The Sudbury Star is the City of Greater Sudbury’s daily newspaper.
COCHRANE, Ont. — Sandra Cattarello, 71, is resting against a fallen tree perhaps sheared by the single-engine floatplane — now scattered before her eyes — which carried her cousin 60 years ago.
It is a well-deserved rest. She just completed a challenging two-hour trek through more than a kilometre of deep muskeg and thick spruce forest in cold wind and rain.
Cattarello came to the middle of remote bush 80 km north of Cochrane on a once-in-a-lifetime excursion with 15 others. She has just finished leading the group in prayer, honouring the two men who died here in 1951.
The first family member to ever visit the crash site, tears roll down her cheek as she speaks of the pain her family endured with the tragic loss of her cousin, Bill Barilko.
“It’s very sentimental and I’m glad I came,” Cattarello says, her voice quivering. “It’s very sad. I was 11 years old when this happened and we often wonder how his hockey career would have gone.
“For the family, it was quite amazing when they did finally make the discovery of the plane. For his mother, it was very good, because we were able to bring closure to it. Today is very significant and yet, it’s sad.”
As an 11-year-old in September 1951, Cattarello gathered each day with family and friends at Porcupine Lake, waiting for the 24-year-old Barilko to return home from a fishing trip near the James Bay coast with Timmins dentist Henry Hudson.
Barilko, at the height of his fame after his overtime goal won the Stanley Cup for the Toronto Maple Leafs four months earlier, was due to return on a stormy Sunday evening, Aug. 26, 1951.
But the yellow, single-engine Fairchild piloted by Hudson never arrived. Barilko and Hudson simply vanished.
Their disappearance sparked the largest aviation search in Canadian history, involving 38 Royal Canadian Air Force planes and 270 personnel, extending into October 1951.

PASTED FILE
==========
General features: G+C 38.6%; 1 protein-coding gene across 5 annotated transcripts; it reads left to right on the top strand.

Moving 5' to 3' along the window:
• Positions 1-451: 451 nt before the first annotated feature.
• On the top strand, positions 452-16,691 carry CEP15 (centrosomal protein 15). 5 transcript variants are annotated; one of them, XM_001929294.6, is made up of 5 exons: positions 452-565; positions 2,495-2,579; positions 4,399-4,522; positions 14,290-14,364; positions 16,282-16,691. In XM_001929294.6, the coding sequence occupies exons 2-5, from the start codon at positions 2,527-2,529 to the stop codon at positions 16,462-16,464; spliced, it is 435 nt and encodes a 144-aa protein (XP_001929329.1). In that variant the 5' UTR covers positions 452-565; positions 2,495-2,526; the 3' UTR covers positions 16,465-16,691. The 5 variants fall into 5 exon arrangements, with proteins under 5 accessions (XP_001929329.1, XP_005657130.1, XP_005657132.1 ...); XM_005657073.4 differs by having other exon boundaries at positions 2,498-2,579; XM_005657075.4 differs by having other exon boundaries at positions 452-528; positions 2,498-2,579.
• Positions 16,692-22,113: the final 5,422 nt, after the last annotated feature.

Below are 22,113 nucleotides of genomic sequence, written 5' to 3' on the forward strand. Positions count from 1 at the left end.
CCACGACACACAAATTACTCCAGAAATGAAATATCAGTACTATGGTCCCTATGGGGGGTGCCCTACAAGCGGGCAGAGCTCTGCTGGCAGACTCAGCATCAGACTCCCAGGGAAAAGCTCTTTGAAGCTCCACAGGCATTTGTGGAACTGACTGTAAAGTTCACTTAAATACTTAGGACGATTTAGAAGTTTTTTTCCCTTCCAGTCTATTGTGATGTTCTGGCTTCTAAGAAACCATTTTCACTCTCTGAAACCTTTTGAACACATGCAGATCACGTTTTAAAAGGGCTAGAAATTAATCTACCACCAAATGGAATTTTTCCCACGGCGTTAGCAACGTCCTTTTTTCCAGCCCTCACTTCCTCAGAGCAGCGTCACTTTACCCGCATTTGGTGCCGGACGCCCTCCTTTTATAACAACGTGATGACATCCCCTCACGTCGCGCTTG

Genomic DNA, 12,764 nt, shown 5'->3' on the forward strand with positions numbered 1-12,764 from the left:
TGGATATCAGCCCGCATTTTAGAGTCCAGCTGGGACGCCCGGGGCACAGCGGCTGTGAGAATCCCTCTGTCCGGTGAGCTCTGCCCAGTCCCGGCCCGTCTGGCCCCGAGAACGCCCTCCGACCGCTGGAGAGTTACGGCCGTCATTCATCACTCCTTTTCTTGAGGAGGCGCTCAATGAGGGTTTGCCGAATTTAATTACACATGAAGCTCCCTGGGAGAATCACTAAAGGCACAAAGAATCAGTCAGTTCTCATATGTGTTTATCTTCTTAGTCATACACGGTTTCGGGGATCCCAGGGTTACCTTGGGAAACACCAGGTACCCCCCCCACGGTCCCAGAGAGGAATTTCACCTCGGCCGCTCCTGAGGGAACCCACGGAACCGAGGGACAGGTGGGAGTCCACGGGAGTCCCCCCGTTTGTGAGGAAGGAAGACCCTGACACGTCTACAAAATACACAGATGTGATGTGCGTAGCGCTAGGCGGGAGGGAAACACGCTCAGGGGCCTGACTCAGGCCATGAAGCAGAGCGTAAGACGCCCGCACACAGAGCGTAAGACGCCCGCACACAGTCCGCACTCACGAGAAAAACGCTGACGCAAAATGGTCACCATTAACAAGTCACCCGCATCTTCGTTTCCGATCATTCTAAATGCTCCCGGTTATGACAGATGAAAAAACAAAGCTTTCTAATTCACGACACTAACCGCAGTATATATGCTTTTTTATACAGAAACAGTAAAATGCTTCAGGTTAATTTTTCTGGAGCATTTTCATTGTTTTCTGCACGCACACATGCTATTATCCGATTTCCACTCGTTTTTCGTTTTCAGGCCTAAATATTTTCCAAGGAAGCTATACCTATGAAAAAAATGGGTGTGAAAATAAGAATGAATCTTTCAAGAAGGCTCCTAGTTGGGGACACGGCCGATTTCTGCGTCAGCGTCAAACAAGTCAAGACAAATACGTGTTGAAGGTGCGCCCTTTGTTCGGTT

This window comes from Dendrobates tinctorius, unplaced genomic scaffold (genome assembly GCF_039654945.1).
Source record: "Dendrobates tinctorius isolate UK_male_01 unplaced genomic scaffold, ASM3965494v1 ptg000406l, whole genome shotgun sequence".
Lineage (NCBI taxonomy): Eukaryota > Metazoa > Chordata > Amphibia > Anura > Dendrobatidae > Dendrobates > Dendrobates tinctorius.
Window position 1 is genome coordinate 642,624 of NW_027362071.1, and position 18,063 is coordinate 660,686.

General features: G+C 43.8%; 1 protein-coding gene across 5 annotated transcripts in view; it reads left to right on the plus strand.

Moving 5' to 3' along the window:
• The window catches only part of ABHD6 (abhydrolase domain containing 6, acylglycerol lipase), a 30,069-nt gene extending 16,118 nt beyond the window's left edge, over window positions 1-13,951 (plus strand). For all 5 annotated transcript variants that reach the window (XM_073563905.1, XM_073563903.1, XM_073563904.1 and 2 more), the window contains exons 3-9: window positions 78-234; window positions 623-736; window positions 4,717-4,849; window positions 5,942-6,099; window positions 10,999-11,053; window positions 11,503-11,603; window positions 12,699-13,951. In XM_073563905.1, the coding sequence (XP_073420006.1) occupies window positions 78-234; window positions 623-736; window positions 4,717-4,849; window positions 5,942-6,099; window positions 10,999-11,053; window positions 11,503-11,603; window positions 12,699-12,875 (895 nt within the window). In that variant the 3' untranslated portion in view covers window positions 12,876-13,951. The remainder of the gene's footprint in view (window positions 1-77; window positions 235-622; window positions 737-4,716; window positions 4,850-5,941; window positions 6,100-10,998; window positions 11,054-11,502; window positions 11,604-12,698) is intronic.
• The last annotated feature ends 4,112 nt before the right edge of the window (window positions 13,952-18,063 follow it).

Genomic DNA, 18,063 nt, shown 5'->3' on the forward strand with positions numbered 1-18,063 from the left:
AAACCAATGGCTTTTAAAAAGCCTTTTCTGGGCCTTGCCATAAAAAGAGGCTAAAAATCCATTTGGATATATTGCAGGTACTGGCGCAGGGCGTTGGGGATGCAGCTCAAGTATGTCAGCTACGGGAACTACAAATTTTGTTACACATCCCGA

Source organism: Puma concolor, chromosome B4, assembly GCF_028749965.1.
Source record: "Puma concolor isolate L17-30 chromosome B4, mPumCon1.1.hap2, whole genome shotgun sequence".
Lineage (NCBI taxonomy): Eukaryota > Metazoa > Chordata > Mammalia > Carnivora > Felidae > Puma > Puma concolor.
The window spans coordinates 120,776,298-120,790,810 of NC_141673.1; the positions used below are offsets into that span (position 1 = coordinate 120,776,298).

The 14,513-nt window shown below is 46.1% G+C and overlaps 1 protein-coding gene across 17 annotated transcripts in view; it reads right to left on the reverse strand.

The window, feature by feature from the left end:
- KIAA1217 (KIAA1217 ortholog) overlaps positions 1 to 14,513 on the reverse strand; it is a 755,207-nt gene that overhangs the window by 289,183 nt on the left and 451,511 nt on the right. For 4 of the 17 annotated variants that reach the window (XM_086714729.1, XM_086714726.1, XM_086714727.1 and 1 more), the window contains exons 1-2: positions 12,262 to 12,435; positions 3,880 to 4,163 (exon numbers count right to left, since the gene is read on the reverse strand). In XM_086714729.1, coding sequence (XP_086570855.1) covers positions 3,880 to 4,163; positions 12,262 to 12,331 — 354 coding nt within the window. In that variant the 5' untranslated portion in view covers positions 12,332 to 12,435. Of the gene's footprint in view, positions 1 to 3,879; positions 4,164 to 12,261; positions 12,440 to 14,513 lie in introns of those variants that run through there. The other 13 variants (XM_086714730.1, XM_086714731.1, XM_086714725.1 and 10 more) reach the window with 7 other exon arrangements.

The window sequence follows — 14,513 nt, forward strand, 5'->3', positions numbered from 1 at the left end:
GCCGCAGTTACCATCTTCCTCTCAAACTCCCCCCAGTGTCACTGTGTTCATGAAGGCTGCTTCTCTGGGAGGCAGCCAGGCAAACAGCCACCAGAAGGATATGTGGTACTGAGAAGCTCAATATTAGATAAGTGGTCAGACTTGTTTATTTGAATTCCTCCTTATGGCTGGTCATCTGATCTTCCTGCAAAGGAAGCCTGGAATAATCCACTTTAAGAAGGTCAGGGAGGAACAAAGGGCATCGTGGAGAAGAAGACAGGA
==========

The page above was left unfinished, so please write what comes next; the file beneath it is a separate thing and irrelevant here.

“We’d go down to the lake on our bicycles to meet the planes coming in,” says Cattarello, whose father, Carlo, was one of Barilko’s first hockey coaches. “At the time, we really thought maybe they stopped at a lake somewhere and they would be found.”
The plane’s wreckage wasn’t discovered until June 7, 1962 — six weeks after the Leafs won their next Stanley Cup — bringing an end to a mystery that had gripped all of Canada.
The skeletal remains of Barilko and Hudson, still strapped into the seats, were recovered and laid to rest, providing some closure for heartbroken family and friends.
But the plane’s wreckage remained untouched in the remote forest for 60 years, even though there were requests from aviation museums.
Until Oct. 16, 2011.
Shortly before 10 p.m., in another solemn ceremony, the Barilko/Hudson plane arrived home to Porcupine Lake.
One of few remaining family members from Barilko’s generation, Cattarello was a central figure among the group of 16 who made the journey to the crash site. (Barilko’s sister, Anne Klisanich of Toronto, now 81, was not able to come.)
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